At this stage the basic facts surrounding the case against former Nissan Chairman Carlos Ghosn remain unclear. It is too early to decide between the two diametrically opposed narratives that have been offered to date: (1) Ghosn is a greedy autocrat who violated laws and company rules to enrich himself at the expense of the company and its stakeholders, or (2) Nissan management, aided by inadequate protections for the accused under Japanese law and by the Japanese government, undertook a coup d'etat to rid Nissan of Renault's control. We may ultimately discover that this case contains elements of both narratives.

But there is an underlying implication of the Nissan case that may soon begin to plague a number of rapidly internationalizing Japanese companies: Is Nissan a Japanese company or a global company based in France? In a narrow legal sense Nissan is clearly a Japanese company. It is incorporated in Japan, listed on the Tokyo Stock Exchange, and has a traditional Japanese corporate structure. Nissan must comply with Japanese law and regulations and its own internal rules based on Japanese corporate and securities law. However, a broader corporate governance perspective focusing on Nissan's ownership structure may lead to a different conclusion. Nissan has a controlling shareholder, with Renault owning over 43 percent of the shares, and there is no other large shareholder. Accordingly, Nissan can also be viewed simply as a subsidiary of a global auto manufacturer that is headquartered in France.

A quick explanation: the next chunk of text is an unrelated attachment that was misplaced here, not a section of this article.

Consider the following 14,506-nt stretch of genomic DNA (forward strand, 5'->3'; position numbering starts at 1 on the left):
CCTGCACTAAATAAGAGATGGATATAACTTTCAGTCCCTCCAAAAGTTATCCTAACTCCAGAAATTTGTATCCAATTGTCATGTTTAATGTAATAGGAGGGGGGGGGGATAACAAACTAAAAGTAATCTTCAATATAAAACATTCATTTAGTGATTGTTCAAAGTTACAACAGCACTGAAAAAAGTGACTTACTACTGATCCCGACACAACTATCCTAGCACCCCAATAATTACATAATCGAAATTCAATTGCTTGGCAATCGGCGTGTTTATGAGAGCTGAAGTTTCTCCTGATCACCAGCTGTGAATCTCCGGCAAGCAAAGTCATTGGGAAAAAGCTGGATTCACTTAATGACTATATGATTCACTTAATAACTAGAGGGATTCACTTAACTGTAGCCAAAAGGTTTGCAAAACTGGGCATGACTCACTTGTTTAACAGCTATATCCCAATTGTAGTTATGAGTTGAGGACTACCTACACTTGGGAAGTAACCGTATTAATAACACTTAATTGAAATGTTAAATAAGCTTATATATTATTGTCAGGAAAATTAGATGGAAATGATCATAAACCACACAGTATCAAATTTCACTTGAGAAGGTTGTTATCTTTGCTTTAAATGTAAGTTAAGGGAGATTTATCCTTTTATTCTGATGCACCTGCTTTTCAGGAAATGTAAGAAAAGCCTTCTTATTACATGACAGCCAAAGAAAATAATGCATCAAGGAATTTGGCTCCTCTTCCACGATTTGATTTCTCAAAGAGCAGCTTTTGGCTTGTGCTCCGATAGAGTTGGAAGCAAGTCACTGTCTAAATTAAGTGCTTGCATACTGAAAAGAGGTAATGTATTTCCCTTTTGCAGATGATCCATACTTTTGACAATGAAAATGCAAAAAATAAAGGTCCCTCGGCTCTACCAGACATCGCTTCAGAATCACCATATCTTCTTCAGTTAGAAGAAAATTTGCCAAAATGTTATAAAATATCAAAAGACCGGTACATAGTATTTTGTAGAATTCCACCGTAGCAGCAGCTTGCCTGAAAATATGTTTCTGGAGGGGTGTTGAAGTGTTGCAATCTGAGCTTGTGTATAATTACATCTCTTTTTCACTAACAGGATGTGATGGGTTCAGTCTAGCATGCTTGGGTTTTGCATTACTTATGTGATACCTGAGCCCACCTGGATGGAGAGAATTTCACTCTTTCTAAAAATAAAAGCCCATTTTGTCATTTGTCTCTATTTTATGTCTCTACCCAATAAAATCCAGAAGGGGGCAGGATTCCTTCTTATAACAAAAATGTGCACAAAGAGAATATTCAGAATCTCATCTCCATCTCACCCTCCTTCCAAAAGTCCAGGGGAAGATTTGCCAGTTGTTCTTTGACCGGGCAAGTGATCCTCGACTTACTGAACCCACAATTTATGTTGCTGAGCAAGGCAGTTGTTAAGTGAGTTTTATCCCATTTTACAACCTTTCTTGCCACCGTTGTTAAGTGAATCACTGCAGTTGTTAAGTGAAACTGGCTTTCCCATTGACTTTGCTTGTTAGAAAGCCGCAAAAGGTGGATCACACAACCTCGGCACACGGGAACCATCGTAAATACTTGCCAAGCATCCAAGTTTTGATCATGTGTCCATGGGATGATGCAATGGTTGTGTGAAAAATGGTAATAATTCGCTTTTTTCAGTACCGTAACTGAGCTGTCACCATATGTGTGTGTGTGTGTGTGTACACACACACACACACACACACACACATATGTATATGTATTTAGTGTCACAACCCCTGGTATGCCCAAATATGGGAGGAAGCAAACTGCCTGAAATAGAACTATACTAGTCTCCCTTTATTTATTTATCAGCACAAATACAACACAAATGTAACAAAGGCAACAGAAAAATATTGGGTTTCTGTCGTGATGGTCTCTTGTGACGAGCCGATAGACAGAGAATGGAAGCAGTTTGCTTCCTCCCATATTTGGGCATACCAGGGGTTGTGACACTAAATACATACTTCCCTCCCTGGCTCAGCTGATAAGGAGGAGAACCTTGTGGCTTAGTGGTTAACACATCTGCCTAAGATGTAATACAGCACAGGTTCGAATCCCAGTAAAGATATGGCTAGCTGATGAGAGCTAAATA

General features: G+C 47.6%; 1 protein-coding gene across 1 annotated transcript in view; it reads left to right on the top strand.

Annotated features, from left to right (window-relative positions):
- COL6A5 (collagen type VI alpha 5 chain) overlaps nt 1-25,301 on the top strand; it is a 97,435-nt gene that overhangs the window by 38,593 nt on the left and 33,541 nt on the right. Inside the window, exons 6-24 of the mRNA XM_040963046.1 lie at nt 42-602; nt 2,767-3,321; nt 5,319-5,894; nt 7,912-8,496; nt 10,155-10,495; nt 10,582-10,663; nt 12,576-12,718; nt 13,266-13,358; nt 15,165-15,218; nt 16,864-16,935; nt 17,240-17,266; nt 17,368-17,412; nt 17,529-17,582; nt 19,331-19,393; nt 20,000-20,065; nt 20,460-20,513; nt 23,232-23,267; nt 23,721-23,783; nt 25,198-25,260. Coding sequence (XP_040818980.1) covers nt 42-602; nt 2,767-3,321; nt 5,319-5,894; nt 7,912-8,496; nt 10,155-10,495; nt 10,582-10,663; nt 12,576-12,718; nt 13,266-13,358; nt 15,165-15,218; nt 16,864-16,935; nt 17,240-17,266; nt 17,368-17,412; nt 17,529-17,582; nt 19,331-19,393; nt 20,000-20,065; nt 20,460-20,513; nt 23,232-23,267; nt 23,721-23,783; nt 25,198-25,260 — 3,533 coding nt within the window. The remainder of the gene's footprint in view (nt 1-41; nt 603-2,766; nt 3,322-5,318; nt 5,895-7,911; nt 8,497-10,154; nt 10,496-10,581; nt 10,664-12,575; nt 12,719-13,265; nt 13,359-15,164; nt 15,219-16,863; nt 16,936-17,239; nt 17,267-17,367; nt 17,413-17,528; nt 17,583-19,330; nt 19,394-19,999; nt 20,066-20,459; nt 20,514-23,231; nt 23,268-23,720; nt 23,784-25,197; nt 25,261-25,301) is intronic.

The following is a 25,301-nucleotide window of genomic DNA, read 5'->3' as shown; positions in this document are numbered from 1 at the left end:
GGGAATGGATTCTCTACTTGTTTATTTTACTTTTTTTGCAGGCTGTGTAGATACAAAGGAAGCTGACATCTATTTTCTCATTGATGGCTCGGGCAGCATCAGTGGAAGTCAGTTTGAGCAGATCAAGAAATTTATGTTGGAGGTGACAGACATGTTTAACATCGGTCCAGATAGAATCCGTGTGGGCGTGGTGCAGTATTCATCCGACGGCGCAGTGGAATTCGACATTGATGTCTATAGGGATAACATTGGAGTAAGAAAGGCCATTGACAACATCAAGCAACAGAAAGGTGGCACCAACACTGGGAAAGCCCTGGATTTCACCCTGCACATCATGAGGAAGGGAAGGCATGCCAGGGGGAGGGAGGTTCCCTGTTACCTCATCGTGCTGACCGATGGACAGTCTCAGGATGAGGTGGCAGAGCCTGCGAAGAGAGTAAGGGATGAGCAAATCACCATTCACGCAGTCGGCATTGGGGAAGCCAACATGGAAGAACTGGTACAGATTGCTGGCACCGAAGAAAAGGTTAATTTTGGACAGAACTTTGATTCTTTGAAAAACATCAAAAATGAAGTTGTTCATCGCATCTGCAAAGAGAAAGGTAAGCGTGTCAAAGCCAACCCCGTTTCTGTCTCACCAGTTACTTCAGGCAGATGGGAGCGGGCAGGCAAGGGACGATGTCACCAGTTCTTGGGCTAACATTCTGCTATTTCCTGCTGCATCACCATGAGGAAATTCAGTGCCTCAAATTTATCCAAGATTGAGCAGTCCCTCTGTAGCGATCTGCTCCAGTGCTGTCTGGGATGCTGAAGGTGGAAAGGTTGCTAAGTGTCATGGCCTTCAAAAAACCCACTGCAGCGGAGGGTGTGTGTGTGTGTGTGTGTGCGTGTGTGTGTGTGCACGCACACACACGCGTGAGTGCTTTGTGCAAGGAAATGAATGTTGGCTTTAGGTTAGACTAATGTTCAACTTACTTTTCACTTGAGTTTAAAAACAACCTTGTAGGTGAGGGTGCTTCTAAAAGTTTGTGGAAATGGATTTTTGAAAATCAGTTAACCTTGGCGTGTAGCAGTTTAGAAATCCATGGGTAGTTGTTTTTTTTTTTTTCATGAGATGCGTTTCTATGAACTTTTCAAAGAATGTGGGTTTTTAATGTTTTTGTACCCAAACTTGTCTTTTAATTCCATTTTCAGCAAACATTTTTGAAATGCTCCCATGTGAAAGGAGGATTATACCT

Nissan is a traditional Japanese company that utilizes corporate auditors (kansayaku) to "audit" the board of directors and management. It also has three outside directors (out of nine), but there have been serious questions about their ability to function independently and effectively (one is from Renault, another is a former professional race car driver and the third is a former Japanese government official).